C# SortedSet Examples

Use the SortedSet type. This type is an optimized set collection.
SortedSet. This is an ordered set collection. We have many elements and want to store them in a sorted order and also eliminate all duplicates from the data structure.
A generic. The SortedSet is part of the System.Collections.Generic namespace. Its performance tends to be worse than a hash table like Dictionary.HashSetSortedList
Add, remove. This program creates a new, empty SortedSet instance. Then it adds 4 elements to the set with the Add method. Next it removes one element with Remove.

Finally: It uses the SortedSet instance in foreach to loop through all the elements. They are stored alphabetically.

Foreach
C# program that adds and removes elements using System; using System.Collections.Generic; class Program { static void Main() { // Created sorted set of strings. SortedSet<string> set = new SortedSet<string>(); // Add 4 elements. set.Add("perls"); set.Add("net"); set.Add("dot"); set.Add("sam"); // Remove an element. set.Remove("sam"); // Print elements in set. foreach (string val in set) // ... Alphabetical order. { Console.WriteLine(val); } } } Output dot net perls
Copy list. Often you may want to create a SortedSet instance from the elements in another collection, such as an array or List. You can do this with the SortedSet constructor.List

Note: In the example, the duplicate element ("perls") is only present once in the SortedSet.

C# program that uses SortedSet constructor using System; using System.Collections.Generic; class Program { static void Main() { // Create list with elements. List<string> list = new List<string>(); list.Add("sam"); list.Add("allen"); list.Add("perls"); list.Add("perls"); // Created sorted set from list. SortedSet<string> set = new SortedSet<string>(list); // Display contents. foreach (string val in set) { Console.WriteLine(val); } } } Output allen perls sam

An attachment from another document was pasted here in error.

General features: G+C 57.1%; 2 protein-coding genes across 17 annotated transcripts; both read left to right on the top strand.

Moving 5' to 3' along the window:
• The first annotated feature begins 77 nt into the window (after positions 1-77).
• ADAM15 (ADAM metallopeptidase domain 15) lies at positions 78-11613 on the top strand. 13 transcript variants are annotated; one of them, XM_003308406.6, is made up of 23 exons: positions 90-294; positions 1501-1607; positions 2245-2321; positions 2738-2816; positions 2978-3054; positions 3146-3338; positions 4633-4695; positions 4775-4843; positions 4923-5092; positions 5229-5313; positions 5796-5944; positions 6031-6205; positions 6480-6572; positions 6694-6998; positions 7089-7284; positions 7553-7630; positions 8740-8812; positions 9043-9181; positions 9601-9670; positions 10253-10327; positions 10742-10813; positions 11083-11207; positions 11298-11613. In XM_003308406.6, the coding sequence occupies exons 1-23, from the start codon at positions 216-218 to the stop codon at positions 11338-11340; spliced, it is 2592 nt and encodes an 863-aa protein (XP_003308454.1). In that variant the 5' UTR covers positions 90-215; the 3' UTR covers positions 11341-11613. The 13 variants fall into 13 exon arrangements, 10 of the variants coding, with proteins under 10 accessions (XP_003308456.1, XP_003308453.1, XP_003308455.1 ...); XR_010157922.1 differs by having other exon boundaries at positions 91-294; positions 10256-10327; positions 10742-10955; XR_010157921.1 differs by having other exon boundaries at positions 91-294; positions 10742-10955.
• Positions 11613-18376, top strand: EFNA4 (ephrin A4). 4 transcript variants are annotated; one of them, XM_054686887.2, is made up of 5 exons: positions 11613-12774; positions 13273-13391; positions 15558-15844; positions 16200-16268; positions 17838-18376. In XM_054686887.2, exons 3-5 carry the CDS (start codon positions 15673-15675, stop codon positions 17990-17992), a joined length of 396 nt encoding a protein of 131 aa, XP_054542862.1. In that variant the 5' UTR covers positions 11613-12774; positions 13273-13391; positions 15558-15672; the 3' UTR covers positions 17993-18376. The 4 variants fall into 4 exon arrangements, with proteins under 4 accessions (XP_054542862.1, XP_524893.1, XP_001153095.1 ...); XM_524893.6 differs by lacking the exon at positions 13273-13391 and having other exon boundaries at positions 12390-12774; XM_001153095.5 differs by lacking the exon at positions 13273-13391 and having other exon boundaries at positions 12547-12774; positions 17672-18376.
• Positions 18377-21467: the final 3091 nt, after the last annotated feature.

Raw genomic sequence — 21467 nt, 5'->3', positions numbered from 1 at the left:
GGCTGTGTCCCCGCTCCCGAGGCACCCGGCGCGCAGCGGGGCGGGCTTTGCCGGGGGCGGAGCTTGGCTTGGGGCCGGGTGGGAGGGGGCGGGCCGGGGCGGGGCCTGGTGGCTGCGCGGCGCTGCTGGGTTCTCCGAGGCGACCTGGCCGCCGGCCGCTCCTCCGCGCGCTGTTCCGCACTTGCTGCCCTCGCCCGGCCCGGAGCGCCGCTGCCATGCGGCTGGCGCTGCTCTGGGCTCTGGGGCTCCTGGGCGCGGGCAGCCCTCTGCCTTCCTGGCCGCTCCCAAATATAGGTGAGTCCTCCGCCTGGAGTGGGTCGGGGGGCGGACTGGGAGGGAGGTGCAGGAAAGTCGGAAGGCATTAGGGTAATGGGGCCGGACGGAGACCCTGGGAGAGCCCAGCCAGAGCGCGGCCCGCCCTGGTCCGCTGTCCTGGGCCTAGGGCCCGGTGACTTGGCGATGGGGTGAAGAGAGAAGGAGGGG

RemoveWhere. Sometimes you may need to remove all elements from your SortedSet that match a certain condition. You can invoke the RemoveWhere method.

Here: In this example, four names are added to the SortedSet that start with the letter s.

Then: We call RemoveWhere with a lambda that is used as a predicate condition. When the method returns true, the element is removed.

C# program that uses RemoveWhere method using System; using System.Collections.Generic; class Program { static void Main() { // Create sorted set. SortedSet<string> set = new SortedSet<string>(); set.Add("sam"); set.Add("sally"); set.Add("sandra"); set.Add("steve"); set.Add("mark"); set.Add("mark"); // Remove all elements where first letter is "s". set.RemoveWhere(element => element.StartsWith("s")); // Display. foreach (string val in set) { Console.WriteLine(val); } } } Output mark
Add method. We call the Add method to put additional elements into the set. The Add method returns a boolean value that tells us whether or not a new element was added.

Result: If it returns true, a new element was added. If it returns false, the element already existed in the set and was not added again.

C# program that checks result of Add using System; using System.Collections.Generic; class Program { static void Main() { // Test add method. SortedSet<string> set = new SortedSet<string>(); bool a = set.Add("sam"); bool b = set.Add("sam"); bool c = set.Add("sam"); bool d = set.Add("mike"); Console.WriteLine("{0} {1} {2} {3}", a, b, c, d); } } Output True False False True